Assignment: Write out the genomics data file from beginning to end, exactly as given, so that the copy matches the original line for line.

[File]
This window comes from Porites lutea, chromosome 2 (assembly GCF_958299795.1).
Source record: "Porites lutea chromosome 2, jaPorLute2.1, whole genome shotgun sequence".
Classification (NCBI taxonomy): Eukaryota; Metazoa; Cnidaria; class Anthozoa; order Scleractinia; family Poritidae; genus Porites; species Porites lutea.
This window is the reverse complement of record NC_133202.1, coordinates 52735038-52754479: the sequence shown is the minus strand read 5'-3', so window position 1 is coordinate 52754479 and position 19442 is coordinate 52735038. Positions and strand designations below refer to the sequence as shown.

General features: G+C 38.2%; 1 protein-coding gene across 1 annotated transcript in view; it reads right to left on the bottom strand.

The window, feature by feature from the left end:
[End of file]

This window comes from Porites lutea, chromosome 2 (assembly GCF_958299795.1).
Source record: "Porites lutea chromosome 2, jaPorLute2.1, whole genome shotgun sequence".
Classification (NCBI taxonomy): Eukaryota; Metazoa; Cnidaria; class Anthozoa; order Scleractinia; family Poritidae; genus Porites; species Porites lutea.
This window is the reverse complement of record NC_133202.1, coordinates 52735038-52754479: the sequence shown is the minus strand read 5'-3', so window position 1 is coordinate 52754479 and position 19442 is coordinate 52735038. Positions and strand designations below refer to the sequence as shown.

General features: G+C 38.2%; 1 protein-coding gene across 1 annotated transcript in view; it reads right to left on the bottom strand.

The window, feature by feature from the left end: